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easy access Gardaí found suspected Lunney abduction van unlocked on Dublin street when planting surveillance

The national surveillance unit were giving evidence in the trial of four charged over Lunney kidnapping


Businessman Kevin Lunney

Businessman Kevin Lunney

Businessman Kevin Lunney

A member of the garda surveillance unit who placed a device inside a Renault Kangoo suspected to have been involved in the Kevin Lunney kidnapping found the van parked up and unlocked on the side of the road.

The officer was sent to deploy “technical equipment” inside the van during the investigation more than a month after the businessman was abducted and tortured.

The Special Criminal Court heard the van was parked in north inner city Dublin and he “easily” gained entry to it.

Members of the garda national surveillance unit were giving evidence in the trial of four people charged over Mr Lunney’s kidnapping.

Mr Lunney (52), a Quinn Industrial Holdings director, was bundled into a car outside his Derrylin, Co Fermanagh home and taken to a horsebox where his captors broke his leg with a wooden bat, slashed his face with a stanley knife and doused his wounds in bleach while ordering him to resign from the company.

They carved “QIH” into his chest with the knife before dumping him, stripped to his boxer shorts, on a roadside in Drumcoghill, Co Cavan.

Mr Redmond (27), of Caledon Road, Alan O’Brien (40) of Shelmalier Road, both in East Wall, Dublin, and a man who cannot be legally named, known as "YZ" (40), are alleged to have been directly involved in the attack.

Mr O’Reilly (67), from Mullahoran Lower, Kilcogy, Co Cavan is accused of providing “material assistance in the planning and execution of the offences."

They all face the same charges of false imprisonment and causing serious harm to Mr Lunney at Drumbrade, Ballinagh, Co Cavan, on September 17, 2019, which they deny.

The trial has heard YZ, Mr O'Brien and Mr Redmond were alleged to have travelled in the Kangoo from Dublin to Cavan and back on the day of the abduction.

Today, evidence was heard of surveillance of the van after it became a "vehicle of interest" in the investigation.

Detective Superintendent Ciaran Hoey applied to the court to anonymise the National Surveillance Unit officers and exclude any members of the public from the court. This was to protect the officers from public identification and “media scrutiny,” which could put their safety at risk.

He said as members of the national surveillance unit, their anonymity was very important and his concern was for the lives and well-being of the officers and maintaining the integrity and security of garda operations.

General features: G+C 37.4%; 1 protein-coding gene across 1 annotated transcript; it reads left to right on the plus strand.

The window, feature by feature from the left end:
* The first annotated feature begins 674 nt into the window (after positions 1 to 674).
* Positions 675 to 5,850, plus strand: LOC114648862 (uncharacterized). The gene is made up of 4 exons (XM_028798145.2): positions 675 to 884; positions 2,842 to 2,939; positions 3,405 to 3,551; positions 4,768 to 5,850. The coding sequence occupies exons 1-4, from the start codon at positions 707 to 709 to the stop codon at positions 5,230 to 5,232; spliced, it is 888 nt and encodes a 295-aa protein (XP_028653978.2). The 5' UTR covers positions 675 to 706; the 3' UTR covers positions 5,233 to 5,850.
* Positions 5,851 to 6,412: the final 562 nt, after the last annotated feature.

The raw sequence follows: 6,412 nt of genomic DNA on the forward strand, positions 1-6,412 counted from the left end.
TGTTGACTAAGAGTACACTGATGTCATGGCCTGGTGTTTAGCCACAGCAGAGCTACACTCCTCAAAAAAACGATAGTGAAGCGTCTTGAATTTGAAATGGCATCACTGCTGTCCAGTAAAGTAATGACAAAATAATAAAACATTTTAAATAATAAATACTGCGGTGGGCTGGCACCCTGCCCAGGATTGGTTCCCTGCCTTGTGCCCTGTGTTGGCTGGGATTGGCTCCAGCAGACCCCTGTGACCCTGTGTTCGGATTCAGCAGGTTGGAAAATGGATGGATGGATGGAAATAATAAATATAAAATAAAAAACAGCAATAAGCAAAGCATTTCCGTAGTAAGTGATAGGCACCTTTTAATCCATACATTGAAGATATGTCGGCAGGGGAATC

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Prosecutor Sean Guerin SC said there was no objection to a single family member for each accused remaining in court, as well as Mr Lunney, gardai and lawyers.

Members of the media were permitted to report on the evidence as long as nothing was published to describe or identify the officers in any way.

The two witnesses gave their names in writing to the court before giving evidence.

The first officer told Mr Guerin on October 21, 2019 he was directed to “deploy technical equipment” in the Renault Kangoo which was parked on a road in the East Wall area.

He said he entered the vehicle that evening and carried out the task, then alighted and had no further interaction with the van.

He was not otherwise involved in the investigation into Mr Lunney’s abduction and this was his “only role.”

In cross examination, he agreed with Michael O’Higgins SC, for YZ, that he had “easily” gained access to the van, which was unlocked.

He said he entered and exited the van alone. He was inside, including the rear of the van.

The second officer said he was directed to attend Santry garda station on October 21 to retrieve the technical equipment from the Kangoo. He entered and exited the van, and did not enter it again.

He too had no further involvement in the investigation.

The officer told Mr O’Higgins the van was open and he did not need to use a key.

Detective Sergeant Kieran Regan was recalled to give evidence. On an earlier date, he told the court about the seizure of the Kangoo at a yard in Co Meath on October 23, 2019.

He had given evidence that the vehicle was locked at the time, but today he told the court he had not physically checked the door and “assumed” it was locked.

He had since checked with this colleague Garda Ciaran Marks, who confirmed he had not checked it either.

Garda Marks said in evidence there were no keys for the van and he also did not check if it was locked. Exhibits officer, Gda Joanne Gettins said the key to the van was recovered the day after the vehicle was seized. The key went “directly to Cavan.”

She told Giollaíosa Ó Lideaha, for Mr O’Brien, that when she attended the yard where Mr Lunney was allegedly imprisoned, the chain was removed from the gate without any difficulty as a link had been cut.

Mr O’Higgins told the court there was a legal issue to be argued by the defence about the admissibility evidence related to the van.

The court has previously heard the Kangoo was destroyed in an accidental fire while being stored after it was technically examined by gardai.

The trial continues before Mr Justice Hunt, Judge Gerard Griffin and Judge Davd McHugh.

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